Bolton: US Must Spend More on Defense
Monday, March 24, 2014 02:45 PM
By: Sandy Fitzgerald
President Barack Obama should ensure the United States is prepared to defend itself from outside threats, not making plans for further cuts to the nation's defense budget, former Ambassador John Bolton said.
"If the United States is not prepared to invest in its protection, the nation should face up to the reality of being a declining power," Bolton writes in a op-ed piece for the Washington Examiner. "Obama has started us along this road, but the American people do not really want to follow his lead — and that's what elections are all about."
Threats and challenges to the United States are growing, Bolton wrote, and a dramatically new defense strategy is needed. Obama's 2015 defense budget shows that his remaining three years in office will not meet that objective, he wrote.
"After Obama departs, his successor will inherit whatever is left standing in the strategic rubble he will leave behind," wrote Bolton, who served as U.S. ambassador to the United Nations in 2005 and 2006. The next president will need "enormous courage and willpower" to reduce spending on entitlements and domestic programs while increasing defense and intelligence expenditures, he wrote.
America must be prepared, Bolton wrote, "for an unprecedented multiplicity of diverse threats, including international terrorism, nuclear proliferation and conventional warfare against medium-sized powers and perhaps large ones."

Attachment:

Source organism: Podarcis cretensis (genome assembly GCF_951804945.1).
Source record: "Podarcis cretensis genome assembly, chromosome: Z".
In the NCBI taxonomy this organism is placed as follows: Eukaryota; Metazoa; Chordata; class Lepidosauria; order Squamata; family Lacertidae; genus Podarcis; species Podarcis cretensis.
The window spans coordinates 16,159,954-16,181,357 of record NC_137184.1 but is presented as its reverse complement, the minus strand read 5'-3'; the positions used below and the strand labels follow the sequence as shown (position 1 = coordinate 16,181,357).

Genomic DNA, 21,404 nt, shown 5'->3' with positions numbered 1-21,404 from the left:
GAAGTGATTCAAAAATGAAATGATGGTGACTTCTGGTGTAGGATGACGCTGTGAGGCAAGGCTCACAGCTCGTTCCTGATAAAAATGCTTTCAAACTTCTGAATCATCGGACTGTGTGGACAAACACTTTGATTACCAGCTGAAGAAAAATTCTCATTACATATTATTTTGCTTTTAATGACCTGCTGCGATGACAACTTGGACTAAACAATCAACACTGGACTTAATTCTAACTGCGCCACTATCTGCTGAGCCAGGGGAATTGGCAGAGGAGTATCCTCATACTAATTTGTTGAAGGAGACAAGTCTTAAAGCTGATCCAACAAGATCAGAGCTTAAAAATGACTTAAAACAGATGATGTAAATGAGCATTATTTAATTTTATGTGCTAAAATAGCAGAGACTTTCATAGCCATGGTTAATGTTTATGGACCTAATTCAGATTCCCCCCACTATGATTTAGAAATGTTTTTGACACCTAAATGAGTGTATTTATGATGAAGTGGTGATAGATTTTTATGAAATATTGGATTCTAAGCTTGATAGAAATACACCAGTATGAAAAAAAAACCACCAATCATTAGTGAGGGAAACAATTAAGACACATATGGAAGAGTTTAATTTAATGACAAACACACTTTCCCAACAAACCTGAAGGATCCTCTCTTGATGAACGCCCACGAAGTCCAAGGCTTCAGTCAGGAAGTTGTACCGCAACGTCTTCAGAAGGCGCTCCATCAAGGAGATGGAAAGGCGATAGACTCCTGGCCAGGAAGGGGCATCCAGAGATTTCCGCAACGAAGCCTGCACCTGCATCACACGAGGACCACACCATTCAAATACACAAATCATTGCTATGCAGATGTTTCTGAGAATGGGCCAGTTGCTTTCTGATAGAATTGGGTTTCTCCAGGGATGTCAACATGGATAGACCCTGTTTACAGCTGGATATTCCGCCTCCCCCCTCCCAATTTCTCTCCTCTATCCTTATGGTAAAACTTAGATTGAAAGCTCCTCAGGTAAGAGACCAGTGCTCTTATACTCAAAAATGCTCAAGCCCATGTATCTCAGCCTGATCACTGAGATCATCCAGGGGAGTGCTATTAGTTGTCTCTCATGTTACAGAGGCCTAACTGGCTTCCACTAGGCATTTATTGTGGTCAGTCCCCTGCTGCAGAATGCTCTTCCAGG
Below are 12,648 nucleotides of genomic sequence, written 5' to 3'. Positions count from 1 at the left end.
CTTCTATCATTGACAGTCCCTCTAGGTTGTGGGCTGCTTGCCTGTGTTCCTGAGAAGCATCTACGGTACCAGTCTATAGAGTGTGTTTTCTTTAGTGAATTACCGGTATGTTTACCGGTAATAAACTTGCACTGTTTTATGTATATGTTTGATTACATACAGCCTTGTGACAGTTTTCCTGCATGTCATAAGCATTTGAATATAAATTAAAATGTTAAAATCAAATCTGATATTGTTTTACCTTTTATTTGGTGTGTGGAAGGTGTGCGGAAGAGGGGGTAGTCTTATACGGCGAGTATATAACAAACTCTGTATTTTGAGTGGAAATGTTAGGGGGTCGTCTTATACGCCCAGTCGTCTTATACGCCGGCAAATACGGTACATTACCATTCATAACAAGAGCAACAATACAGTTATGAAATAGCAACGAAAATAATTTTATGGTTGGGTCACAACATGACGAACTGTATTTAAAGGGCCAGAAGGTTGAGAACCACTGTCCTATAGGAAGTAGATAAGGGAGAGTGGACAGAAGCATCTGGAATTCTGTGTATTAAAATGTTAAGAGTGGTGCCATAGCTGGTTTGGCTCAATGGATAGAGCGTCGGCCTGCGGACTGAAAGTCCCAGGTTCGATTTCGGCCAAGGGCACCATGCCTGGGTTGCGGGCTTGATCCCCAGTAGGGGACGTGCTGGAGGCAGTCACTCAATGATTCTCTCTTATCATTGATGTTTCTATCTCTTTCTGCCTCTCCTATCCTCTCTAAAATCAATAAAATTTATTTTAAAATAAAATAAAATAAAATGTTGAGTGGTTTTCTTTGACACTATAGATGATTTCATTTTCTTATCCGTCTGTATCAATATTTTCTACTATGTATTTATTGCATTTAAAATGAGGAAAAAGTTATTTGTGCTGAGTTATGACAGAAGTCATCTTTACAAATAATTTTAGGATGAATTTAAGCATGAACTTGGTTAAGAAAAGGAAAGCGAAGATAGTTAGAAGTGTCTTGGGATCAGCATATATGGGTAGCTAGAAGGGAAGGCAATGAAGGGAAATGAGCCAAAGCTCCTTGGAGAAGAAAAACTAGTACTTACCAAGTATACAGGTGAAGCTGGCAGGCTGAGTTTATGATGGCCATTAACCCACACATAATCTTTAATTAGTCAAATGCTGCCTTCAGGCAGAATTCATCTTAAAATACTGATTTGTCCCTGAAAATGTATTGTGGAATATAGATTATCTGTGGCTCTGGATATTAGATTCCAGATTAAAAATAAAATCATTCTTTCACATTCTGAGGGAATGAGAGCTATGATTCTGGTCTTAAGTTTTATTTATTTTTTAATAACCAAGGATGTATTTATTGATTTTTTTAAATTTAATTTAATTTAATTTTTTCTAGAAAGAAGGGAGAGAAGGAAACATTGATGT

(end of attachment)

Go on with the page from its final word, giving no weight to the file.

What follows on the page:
Since the United States can't conclude that there is only one threat scenario, its leadership must reject Obama's premise that the country will never be in another major conventional ground war.
"That is precisely the kind of war the U.S. fought in Iraq in 1991 and in overthrowing Saddam Hussein in 2003," Bolton said. "It would be folly not to prepare for such a conflict in the Middle East and in Korea, as well as the worst-case scenario — far from remote given Russia's invasions of Georgia and Ukraine — of ground wars elsewhere on the Eurasian landmass."
The United States must also be prepared for terrorism, including defending against attacks and keeping terrorists from having bases of operation.
"After withdrawing from Vietnam, the U.S. forgot many of its hard-won lessons," Bolton said. "The nation should not repeat that same mistake in today's counter-terrorism world."
The threat of global nuclear proliferation is also growing, with North Korea and Iran both progressing, Bolton wrote.
In addition, Russia is modernizing its missile forces, while China is expanding its stockpile of nuclear warheads, along with its missile and heavy-bomber delivery systems. China is also developing its navy for the first time in 600 years, adding pressures to American naval and air forces.
The United States should not be the world's "policeman," said Bolton, but "Theodore Roosevelt was right when he said this nation’s objective must be 'to make the world safe for ourselves.'"